10 Most Common Types of Plagiarism (and How to Avoid Them)

Plagiarism, put simply, is representing someone’s ideas as your own and/or without correct acknowledgment of the original author.

If academic supervisors or peer-reviewed journals find plagiarism in your work, it could lead to rejection or retraction, reporting to your funders, and permanent damage to your academic standing.

In short – it’s not good!

It’s not only wise to avoid it; it’s your ethical duty as a researcher.

The most common types of plagiarism range from flat out copy-pasting from another study to simply misquoting or wrongly citing. Always referencing published text, including your own, and using citations correctly are the key to avoiding plagiarism. But some researchers don’t know every type of plagiarism. That’s dangerous because when discovered, plagiarism reflects poorly on the researcher and their collaborators and funders. Thorough knowledge of all types of plagiarism can save your career.

Plagiarism is clearly defined, but it continues to happen

The Committee on Publication Ethics (COPE) defines plagiarism as:

“When somebody presents the work of others (data, words, or theories) as if they were their own and without proper acknowledgment.”

OK, that’s clear, but plagiarism, both intentional and unintentional, is rampant. It could owe to malice or just ignorance. One study of medical research found that not knowing what qualifies as plagiarism, time constraints, and lack of adequate writing skills were the main causes. These are all easily avoidable.

So, clear up the definitions and avoid trouble. These are 10 of the most common kinds of plagiarism and how you the researcher (or student) can avoid them.

Copy-paste plagiarism

Ctrl-c, ctrl-v (or option-c, option-v) on a Mac. For anyone who works with words, these are two steps for copying and pasting text are a familiar friend. They can also be a criminal accomplice of the lazy researcher.  The most common types of plagiarism start here.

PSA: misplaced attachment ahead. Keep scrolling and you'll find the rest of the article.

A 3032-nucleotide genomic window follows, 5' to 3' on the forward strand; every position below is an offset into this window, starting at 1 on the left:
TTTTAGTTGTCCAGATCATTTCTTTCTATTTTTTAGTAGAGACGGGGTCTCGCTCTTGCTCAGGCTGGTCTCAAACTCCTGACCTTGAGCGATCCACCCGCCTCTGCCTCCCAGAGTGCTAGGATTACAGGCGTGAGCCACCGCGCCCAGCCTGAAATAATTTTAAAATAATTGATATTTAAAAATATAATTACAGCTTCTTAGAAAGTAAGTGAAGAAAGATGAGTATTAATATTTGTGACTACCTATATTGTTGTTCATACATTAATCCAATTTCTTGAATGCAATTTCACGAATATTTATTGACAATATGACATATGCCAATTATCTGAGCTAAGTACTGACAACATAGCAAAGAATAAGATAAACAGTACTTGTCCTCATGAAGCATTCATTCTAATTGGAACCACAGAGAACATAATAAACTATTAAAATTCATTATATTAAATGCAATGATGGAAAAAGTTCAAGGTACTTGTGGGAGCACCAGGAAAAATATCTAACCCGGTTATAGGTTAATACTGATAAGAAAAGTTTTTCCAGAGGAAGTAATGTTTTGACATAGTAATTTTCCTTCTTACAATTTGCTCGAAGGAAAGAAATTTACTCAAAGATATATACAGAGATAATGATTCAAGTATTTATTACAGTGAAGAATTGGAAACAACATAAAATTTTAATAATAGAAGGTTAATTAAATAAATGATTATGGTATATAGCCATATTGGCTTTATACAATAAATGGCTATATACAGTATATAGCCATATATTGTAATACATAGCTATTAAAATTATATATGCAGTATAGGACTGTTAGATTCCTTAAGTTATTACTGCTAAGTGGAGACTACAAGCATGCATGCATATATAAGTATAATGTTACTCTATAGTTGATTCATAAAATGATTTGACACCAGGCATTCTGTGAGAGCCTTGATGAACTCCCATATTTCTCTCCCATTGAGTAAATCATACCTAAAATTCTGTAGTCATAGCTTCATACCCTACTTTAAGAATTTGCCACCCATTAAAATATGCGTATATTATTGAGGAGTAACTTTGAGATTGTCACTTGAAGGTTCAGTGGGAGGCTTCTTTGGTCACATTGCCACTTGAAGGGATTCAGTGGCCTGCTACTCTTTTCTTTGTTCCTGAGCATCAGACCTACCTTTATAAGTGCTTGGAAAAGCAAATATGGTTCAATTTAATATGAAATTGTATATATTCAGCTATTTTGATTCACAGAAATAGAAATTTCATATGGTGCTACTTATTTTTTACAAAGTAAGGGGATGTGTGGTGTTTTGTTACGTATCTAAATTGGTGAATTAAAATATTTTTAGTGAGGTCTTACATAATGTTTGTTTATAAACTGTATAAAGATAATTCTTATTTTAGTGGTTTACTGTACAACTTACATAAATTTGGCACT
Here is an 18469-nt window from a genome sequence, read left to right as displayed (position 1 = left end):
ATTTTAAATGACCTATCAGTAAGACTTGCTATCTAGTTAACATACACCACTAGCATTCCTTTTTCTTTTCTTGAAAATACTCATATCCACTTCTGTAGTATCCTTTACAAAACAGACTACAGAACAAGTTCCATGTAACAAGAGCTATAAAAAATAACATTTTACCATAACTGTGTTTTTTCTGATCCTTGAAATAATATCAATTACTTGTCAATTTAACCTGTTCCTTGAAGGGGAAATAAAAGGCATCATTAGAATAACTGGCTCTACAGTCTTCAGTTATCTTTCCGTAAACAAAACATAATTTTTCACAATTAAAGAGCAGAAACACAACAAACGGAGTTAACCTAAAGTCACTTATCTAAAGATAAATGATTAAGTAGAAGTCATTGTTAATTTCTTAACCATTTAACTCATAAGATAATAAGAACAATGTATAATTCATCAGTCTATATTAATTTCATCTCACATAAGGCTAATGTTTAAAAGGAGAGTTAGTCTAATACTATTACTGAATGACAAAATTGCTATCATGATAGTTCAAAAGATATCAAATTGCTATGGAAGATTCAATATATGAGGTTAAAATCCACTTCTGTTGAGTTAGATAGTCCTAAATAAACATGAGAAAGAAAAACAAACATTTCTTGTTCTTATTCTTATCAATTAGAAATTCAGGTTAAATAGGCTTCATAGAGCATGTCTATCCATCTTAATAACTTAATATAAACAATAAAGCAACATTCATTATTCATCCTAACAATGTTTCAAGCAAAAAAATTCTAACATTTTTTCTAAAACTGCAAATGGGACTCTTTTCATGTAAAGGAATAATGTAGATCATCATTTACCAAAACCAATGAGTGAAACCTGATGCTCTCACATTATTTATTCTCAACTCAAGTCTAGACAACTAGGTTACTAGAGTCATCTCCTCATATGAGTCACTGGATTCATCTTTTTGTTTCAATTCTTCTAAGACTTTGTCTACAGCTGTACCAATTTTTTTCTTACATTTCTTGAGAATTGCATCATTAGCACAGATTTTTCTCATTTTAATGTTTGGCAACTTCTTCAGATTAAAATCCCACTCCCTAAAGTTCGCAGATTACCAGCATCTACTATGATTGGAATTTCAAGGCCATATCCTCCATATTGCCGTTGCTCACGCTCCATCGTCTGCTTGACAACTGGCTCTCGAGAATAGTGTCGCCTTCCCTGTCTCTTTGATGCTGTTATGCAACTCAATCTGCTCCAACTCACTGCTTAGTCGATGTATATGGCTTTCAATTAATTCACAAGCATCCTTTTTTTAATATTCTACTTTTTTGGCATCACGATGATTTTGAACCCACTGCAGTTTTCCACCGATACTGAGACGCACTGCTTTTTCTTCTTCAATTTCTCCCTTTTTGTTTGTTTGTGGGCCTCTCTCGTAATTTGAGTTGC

1. Direct plagiarism without citation

This is intentional copy-pasting of others’ work into your own manuscript with no attribution to the original source. This is high school stuff and it should end right there, but it doesn’t.


This may be considered a rare problem in academia, but examples of direct plagiarism are more common than expected. One case study found plagiarism rampant in German medical dissertations. Often, large passages had been copied word-for-word.

This damaged the reputation of the German medical doctorate in other European countries, where a “Dr. med.” is may no longer be recognized as enough for postdoctoral positions or fellowships, owing to low-quality.

From personal experience as a scientific editor, We’ve seen it in studies from all countries. And these were being submitted for peer review. Submitted to a journal!

Plagiarism software like Turnitin will quickly catch it. We, as scientific editors, notice when the English is generally low-level, then there’s suddenly a passage of near-perfect text.

All we editors do is drop it in Google and Google often shows the source, right there. Caught red-handed. Often, it’s self-plagiarism or its methods text, which I’ll get to in a bit. But sometimes, it’s directly copied text.


Even if your study uses very similar methods or yield similar results to another, already published work, you must paraphrase, and cite, these sections. Use proper citation and discuss the similarities and whatever differences may exist.

Give credit where credit is due. You wouldn’t want, or tolerate, someone copy-pasting your published text. If you’re not sure how to paraphrase, ask your supervisor or a colleague. In some cases, an author-guidance company may help you with it. Scize Editing does not do paraphrasing for you, because it’s borderline unethical. Do your best and then send it for an edit. We’re happy to give guidance.

2. Direct plagiarism with citation

In this case, you cite the published work, but the text is directly copy-pasted without quotations. Or you didn’t include the page number(s) of the cited text.


In one case study provided by COPE, a journal reviewer a case where the authors had copied, word-for-word, an entire paragraph in the introduction from another publication as plagiarism. Because the work had been cited in the manuscript, the authors provided a letter of apology and were allowed to address the issue without more repercussions.